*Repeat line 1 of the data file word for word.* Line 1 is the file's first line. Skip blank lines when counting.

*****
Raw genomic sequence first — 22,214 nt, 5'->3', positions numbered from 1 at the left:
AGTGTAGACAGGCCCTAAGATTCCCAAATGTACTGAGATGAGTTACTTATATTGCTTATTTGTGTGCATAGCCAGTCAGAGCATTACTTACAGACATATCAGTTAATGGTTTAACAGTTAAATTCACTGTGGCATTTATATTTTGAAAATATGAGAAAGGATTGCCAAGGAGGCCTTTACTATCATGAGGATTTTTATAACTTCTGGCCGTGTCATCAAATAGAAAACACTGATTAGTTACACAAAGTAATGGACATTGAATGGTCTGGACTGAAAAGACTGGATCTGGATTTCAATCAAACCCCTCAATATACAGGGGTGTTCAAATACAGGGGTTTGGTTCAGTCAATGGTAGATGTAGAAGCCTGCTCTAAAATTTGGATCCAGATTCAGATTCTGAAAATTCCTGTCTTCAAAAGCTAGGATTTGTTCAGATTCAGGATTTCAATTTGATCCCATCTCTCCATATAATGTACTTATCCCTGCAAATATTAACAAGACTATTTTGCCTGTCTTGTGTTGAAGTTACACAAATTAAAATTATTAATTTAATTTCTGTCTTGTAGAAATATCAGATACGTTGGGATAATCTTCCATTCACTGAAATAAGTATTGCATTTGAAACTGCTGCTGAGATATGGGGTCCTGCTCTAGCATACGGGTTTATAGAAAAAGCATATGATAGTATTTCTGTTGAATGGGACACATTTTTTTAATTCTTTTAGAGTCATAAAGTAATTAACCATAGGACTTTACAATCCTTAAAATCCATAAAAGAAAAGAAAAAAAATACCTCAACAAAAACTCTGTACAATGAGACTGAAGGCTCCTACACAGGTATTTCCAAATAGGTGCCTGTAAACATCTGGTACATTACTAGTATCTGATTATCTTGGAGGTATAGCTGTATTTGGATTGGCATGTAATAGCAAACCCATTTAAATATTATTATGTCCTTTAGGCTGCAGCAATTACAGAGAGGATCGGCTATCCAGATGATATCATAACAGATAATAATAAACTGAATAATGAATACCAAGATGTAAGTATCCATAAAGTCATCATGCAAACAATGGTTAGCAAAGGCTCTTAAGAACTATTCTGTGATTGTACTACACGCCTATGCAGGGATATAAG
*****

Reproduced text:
Raw genomic sequence first — 22,214 nt, 5'->3', positions numbered from 1 at the left: